- a word or a combination of words by which a person, place, or thing, a body or class, or any object of thought is designated, called, or known.
- mere designation, as distinguished from fact: He was a king in name only.
- an appellation, title, or epithet, applied descriptively, in honor, abuse, etc.
- a reputation of a particular kind given by common opinion: to protect one's good name.
- a distinguished, famous, or great reputation; fame: to make a name for oneself.
- a widely known or famous person; celebrity: She's a name in show business.
- an unpleasant or derogatory appellation or expression: Don't call your brother names! Sticks and stones may break my bones but names will never hurt me.
- a personal or family name as exercising influence or bringing distinction: With that name they can get a loan at any bank in town.
- a body of persons grouped under one name, as a family or clan.
- the verbal or other symbolic representation of a thing, event, property, relation, or concept.
- (initial capital letter) a symbol or vehicle of divinity: to take the Name in vain; the power of the Name.
- to give a name to: to name a baby.
- to accuse: He was named as the thief.
- to call by an epithet: They named her speedy.
- to identify, specify, or mention by name: Three persons were named in the report.
- to designate for some duty or office; nominate or appoint: I have named you for the position.
- to specify; suggest: Name a price.
- to give the name of: Can you name the capital of Ohio?
- to speak of.
- British. (in the House of Commons) to cite (a member) for contempt.
- famous; widely known: a name author.
- designed for or carrying a name.
- giving its name or title to a collection or anthology containing it: the name piece.
- by name,
- personally; individually: She was always careful to address every employee by name.
- not personally; by repute: I know him by name only.
- call names, to scold or speak abusively of or to a person: Better not to call names unless one is larger and considerably stronger than one's adversary.
- in the name of,
- with appeal to: In the name of mercy, stop that screaming!
- by the authority of: Open, in the name of the law!
- on behalf of: to purchase something in the name of another.
- under the name or possession of: money deposited in the name of a son.
- under the designation or excuse of: murder in the name of justice.
- name names, to specify people by name, especially those who have been accomplices in a misdeed: The witness in the bribery investigation threatened to name names.
- to one's name, in one's possession: I haven't a penny to my name.
Origin of name
SynonymsSee more synonyms on Thesaurus.com
- a word or term by which a person or thing is commonly and distinctively knownRelated adjective: nominal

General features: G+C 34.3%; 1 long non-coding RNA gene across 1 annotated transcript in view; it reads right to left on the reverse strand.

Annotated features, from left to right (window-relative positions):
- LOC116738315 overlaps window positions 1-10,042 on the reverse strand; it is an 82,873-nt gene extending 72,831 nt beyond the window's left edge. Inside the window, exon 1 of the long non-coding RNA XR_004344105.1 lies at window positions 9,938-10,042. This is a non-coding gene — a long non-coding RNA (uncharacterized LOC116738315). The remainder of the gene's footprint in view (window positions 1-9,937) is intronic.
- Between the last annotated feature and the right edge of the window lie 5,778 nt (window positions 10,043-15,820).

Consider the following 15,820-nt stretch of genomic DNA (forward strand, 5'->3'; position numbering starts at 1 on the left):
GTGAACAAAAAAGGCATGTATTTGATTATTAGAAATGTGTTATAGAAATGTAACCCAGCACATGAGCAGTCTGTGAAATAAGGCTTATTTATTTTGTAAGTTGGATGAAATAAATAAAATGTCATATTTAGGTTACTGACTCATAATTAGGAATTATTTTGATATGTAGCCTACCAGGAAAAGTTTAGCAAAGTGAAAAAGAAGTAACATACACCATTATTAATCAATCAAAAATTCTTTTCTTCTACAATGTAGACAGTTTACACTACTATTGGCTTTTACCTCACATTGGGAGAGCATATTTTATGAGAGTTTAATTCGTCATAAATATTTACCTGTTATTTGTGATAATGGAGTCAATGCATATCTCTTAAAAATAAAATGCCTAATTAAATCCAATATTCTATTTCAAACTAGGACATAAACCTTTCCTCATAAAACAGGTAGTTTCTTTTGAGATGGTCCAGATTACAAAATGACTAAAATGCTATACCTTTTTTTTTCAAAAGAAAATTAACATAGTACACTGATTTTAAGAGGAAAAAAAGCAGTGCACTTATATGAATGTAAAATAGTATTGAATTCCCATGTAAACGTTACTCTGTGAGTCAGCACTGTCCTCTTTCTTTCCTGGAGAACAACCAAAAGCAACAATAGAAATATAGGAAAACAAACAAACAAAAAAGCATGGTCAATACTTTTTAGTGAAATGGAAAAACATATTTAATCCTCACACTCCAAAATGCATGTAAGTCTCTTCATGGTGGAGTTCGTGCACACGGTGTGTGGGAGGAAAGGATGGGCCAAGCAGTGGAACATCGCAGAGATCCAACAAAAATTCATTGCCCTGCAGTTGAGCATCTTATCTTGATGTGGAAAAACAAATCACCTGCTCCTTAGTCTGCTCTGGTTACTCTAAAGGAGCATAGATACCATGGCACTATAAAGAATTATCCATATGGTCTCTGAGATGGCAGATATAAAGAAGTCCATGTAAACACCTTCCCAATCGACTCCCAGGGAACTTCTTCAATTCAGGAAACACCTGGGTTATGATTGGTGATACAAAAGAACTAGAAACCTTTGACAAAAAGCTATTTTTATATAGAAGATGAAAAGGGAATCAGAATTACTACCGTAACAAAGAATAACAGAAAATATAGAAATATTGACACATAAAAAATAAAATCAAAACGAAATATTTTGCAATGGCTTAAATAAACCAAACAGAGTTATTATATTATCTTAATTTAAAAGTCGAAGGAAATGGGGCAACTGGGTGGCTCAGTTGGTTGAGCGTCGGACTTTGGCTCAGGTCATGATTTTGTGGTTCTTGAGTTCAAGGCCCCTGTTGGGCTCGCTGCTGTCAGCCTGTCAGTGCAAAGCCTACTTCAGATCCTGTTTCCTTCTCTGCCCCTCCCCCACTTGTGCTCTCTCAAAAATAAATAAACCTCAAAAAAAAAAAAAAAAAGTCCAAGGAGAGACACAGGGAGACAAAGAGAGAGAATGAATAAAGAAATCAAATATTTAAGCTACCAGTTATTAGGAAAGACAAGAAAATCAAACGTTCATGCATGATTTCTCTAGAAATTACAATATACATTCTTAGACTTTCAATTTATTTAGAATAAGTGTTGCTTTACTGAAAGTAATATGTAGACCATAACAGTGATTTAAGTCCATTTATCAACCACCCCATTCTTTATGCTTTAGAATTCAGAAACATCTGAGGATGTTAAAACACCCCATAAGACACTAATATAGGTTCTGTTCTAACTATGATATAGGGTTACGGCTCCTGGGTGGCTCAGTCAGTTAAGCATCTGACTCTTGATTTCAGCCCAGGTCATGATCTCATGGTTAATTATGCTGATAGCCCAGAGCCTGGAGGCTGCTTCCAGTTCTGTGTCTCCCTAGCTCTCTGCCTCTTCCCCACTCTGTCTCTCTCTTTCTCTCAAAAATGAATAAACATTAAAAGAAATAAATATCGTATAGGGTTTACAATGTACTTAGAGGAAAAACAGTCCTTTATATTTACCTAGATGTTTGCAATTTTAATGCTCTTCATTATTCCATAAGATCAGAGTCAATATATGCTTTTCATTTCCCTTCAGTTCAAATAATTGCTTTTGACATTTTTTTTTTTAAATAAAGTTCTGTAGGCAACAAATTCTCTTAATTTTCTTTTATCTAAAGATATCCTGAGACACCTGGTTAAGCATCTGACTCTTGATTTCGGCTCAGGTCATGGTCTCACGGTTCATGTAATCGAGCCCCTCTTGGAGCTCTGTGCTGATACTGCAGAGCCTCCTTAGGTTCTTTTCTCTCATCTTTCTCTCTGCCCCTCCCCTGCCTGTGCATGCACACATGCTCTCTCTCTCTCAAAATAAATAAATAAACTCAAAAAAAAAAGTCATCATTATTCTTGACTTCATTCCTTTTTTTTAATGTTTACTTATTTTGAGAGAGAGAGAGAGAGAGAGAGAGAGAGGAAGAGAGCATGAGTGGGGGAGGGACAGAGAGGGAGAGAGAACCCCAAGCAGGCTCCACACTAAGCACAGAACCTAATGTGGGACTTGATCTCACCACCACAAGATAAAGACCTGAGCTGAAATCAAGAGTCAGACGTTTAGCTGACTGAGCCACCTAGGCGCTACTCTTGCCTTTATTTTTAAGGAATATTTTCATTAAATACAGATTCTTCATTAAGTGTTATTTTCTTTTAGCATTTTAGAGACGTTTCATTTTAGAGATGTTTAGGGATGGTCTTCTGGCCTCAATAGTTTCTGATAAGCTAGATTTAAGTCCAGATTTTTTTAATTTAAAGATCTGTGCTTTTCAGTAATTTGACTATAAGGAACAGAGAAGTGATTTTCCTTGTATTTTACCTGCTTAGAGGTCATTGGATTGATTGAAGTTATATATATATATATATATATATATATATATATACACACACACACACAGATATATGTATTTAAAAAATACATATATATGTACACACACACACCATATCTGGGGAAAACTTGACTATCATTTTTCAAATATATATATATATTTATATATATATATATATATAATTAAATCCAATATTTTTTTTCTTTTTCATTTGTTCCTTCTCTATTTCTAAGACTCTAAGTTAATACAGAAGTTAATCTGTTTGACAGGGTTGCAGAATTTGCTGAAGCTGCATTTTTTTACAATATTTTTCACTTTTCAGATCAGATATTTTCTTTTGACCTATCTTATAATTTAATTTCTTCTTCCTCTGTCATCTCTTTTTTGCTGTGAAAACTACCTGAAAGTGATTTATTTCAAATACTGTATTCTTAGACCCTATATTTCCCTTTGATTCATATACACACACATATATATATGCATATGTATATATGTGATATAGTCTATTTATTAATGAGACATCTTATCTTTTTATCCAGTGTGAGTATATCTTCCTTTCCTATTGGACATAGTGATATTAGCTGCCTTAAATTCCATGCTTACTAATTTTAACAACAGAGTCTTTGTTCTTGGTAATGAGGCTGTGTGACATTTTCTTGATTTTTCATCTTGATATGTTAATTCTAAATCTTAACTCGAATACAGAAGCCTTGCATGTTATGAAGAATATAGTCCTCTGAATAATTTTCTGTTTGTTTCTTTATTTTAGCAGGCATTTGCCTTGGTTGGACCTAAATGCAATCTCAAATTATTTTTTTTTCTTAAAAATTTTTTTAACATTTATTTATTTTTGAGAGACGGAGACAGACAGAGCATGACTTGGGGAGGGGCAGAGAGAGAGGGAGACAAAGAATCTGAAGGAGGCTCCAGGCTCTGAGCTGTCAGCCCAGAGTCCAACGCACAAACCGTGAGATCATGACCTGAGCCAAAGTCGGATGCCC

- mere outward appearance or form as opposed to fact (esp in the phrase in name)he was a ruler in name only
- a word, title, or phrase descriptive of character, usually abusive or derogatoryto call a person names
- reputation, esp, if unspecified, good reputationhe's made quite a name for himself
- a famous person or thinga name in the advertising world
- mainly US and Canadian(as modifier)a name product
- a member of Lloyd's who provides part of the capital of a syndicate and shares in its profits or losses but does not arrange its business
- in the name of or under the name of using as a name
- in the name of
- for the sake of
- by the sanction or authority of
- know by name to have heard of without having met
- name of the game
- anything that is essential, significant, or important
- expected or normal conditions, circumstances, etcin gambling, losing money's the name of the game
- to one's name belonging to oneI haven't a penny to my name
- to give a name to; call by a nameshe named the child Edward
- to refer to by name; citehe named three French poets
- to determine, fix, or specifythey have named a date for the meeting
- to appoint to or cite for a particular title, honour, or duty; nominatehe was named Journalist of the Year
- to ban (an MP) from the House of Commons by mentioning him formally by name as being guilty of disorderly conduct
- name and shame to reveal the identity of a person or organization guilty of illegal or unacceptable behaviour in order to embarrass them into not repeating the offence
- name names to cite people, esp in order to blame or accuse them
- name the day to choose the day for one's wedding
- you name it whatever you need, mention, etc
Word Origin and History for call names
Old English nama, noma "name, reputation," from Proto-Germanic *namon (cf. Old Saxon namo, Old Frisian nama, Old High German namo, German Name, Middle Dutch name, Dutch naam, Old Norse nafn, Gothic namo "name"), from PIE *nomn- (cf. Sanskrit nama; Avestan nama; Greek onoma, onyma; Latin nomen; Old Church Slavonic ime, genitive imene; Russian imya; Old Irish ainm; Old Welsh anu "name").
Meaning "famous person" is from 1610s. Meaning "one's reputation" is from c.1300. As a modifier meaning "well-known," first attested 1938. Name brand is from 1944; name-calling attested from 1846; name-dropper first recorded 1947. name-tag is from 1903; name-child attested from 1845. The name of the game "the essential thing or quality" is from 1966; to have one's name in lights "be a famous performer" is from 1929.
He who once a good name gets,
May piss a bed, and say he sweats.
["Dictionary of Buckish Slang, University Wit and Pickpocket Eloquence," London, 1811]
Old English namian "to name, call; nominate, appoint," from source of name (n.). Related: Named; naming.
Idioms and Phrases with call names
Verbally abuse someone, use offensive epithets, as in The teacher told the children to stop calling names. This idiom was first recorded in the late 1600s but Shakespeare used a similar expression earlier in Richard III (1:3): “That thou hadst called me all these bitter names.”
In addition to the idioms beginning with name